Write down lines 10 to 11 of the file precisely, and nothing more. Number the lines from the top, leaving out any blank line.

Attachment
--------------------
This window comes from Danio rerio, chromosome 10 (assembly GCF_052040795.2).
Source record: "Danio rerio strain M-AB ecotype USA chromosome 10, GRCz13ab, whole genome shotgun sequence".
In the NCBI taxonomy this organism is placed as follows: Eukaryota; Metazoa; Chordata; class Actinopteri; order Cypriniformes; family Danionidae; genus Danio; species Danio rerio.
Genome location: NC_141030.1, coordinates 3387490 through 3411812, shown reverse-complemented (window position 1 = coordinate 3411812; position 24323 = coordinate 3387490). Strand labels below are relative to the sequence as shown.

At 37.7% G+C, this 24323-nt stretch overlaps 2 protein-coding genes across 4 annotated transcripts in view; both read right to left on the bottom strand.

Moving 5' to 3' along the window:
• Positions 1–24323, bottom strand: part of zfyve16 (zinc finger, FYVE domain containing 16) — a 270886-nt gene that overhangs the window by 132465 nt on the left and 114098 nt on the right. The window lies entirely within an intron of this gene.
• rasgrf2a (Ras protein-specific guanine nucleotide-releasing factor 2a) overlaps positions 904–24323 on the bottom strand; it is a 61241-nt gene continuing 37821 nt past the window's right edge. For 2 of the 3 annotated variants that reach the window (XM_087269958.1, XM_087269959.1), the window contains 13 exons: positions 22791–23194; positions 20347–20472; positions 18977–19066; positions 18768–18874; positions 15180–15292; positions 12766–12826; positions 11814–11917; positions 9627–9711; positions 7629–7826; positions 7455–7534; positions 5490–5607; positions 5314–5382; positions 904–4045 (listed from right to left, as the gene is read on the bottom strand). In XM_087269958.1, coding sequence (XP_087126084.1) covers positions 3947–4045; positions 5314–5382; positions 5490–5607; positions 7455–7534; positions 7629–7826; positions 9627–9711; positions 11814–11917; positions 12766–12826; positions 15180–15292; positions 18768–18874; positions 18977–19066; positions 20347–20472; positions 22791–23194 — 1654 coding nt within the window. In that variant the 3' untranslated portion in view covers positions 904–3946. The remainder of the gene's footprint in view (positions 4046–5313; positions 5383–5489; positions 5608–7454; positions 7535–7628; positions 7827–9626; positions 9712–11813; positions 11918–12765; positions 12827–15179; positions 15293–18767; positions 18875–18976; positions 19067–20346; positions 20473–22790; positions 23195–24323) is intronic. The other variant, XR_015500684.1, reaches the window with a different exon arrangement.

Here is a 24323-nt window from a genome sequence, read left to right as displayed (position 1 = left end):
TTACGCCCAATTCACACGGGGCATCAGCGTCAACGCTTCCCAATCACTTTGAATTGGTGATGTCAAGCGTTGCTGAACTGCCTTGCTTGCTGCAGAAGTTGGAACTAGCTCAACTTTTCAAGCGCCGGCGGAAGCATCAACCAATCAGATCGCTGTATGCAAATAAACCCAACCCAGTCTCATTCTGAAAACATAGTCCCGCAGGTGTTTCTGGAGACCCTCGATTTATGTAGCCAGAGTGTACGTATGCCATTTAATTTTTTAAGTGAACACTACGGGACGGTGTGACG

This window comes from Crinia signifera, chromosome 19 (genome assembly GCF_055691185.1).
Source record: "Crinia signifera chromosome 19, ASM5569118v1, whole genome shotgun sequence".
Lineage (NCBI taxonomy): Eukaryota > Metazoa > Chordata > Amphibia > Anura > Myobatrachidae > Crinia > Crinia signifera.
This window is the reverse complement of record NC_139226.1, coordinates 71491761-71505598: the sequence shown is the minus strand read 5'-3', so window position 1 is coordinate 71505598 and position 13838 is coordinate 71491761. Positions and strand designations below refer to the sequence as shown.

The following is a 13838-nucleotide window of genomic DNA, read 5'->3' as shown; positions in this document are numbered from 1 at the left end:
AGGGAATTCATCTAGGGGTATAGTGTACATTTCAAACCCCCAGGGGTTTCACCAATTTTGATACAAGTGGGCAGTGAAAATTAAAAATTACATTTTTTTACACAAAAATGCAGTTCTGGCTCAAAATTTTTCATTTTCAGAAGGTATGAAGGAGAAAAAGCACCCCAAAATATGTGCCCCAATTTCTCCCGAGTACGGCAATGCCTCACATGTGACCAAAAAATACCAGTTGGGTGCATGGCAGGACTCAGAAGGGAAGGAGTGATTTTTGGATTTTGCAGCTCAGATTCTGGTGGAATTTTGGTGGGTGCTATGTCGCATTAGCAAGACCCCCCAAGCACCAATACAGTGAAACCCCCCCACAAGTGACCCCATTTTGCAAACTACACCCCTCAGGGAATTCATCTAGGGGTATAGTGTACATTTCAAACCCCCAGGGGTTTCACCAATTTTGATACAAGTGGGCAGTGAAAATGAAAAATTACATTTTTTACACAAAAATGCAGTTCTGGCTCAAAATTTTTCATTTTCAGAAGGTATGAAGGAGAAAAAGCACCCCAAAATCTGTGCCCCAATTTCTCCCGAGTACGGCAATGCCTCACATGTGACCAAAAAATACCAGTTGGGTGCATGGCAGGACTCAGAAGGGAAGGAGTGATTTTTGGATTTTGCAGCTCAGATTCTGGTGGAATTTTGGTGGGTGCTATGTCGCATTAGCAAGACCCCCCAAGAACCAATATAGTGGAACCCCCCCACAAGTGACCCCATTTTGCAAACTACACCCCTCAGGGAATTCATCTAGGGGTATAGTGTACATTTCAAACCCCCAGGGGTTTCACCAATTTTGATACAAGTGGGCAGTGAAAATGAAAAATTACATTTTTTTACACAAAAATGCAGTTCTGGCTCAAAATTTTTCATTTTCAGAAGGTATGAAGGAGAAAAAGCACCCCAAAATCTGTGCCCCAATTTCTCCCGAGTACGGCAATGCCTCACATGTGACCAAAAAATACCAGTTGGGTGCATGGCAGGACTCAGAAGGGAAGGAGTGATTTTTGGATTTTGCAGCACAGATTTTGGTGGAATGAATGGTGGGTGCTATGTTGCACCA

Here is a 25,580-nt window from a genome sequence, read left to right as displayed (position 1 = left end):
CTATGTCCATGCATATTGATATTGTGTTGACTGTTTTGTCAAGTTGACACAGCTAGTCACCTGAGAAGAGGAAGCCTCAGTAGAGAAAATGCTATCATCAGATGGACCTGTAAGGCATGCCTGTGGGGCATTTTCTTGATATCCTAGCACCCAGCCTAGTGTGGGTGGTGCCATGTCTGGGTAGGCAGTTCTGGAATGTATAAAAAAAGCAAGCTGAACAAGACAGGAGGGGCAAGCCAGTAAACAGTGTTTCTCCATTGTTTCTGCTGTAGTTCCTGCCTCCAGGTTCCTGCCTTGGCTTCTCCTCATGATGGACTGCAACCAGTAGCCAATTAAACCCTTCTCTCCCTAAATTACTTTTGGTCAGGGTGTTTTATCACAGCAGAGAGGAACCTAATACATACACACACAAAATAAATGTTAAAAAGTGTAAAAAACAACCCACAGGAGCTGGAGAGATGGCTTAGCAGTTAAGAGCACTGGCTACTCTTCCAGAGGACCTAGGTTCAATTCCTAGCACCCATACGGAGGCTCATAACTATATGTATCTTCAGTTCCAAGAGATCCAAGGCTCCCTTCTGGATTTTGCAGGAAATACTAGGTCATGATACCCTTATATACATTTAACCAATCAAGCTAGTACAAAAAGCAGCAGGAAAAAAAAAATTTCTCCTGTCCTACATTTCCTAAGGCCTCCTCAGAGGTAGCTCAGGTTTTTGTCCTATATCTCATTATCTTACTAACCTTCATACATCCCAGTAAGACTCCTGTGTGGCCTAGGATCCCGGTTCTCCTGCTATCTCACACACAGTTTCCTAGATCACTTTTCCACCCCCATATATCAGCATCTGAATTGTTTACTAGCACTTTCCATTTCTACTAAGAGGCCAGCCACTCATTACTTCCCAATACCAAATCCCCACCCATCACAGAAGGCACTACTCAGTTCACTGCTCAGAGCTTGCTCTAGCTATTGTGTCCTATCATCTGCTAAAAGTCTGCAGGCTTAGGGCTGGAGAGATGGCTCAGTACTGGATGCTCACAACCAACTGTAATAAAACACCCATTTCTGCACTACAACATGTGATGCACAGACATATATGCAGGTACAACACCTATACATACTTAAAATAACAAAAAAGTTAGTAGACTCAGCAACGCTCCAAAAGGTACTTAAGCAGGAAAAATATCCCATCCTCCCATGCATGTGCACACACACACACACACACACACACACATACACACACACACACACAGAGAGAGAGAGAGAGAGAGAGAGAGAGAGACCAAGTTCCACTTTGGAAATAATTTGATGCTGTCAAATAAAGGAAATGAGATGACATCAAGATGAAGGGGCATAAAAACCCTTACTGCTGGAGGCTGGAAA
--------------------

TTACGCCCAATTCACACGGGGCATCAGCGTCAACGCTTCCCAATCACTTTGAATTGGTGATGTCAAGCGTTGCTGAACTGCCTTGCTTGCTGCAGAAGTTGGAACTAGCTCAACTTTTCAAGCGCCGGCGGAAGCATCAACCAATCAGATCGCTGTATGCAAATAAACCCAACCCAGTCTCATTCTGAAAACATAGTCCCGCAGGTGTTTCTGGAGACCCTCGATTTATGTAGCCAGAGTGTACGTATGCCATTTAATTTTTTAAGTGAACACTACGGGACGGTGTGACG

This window comes from Crinia signifera, chromosome 19 (genome assembly GCF_055691185.1).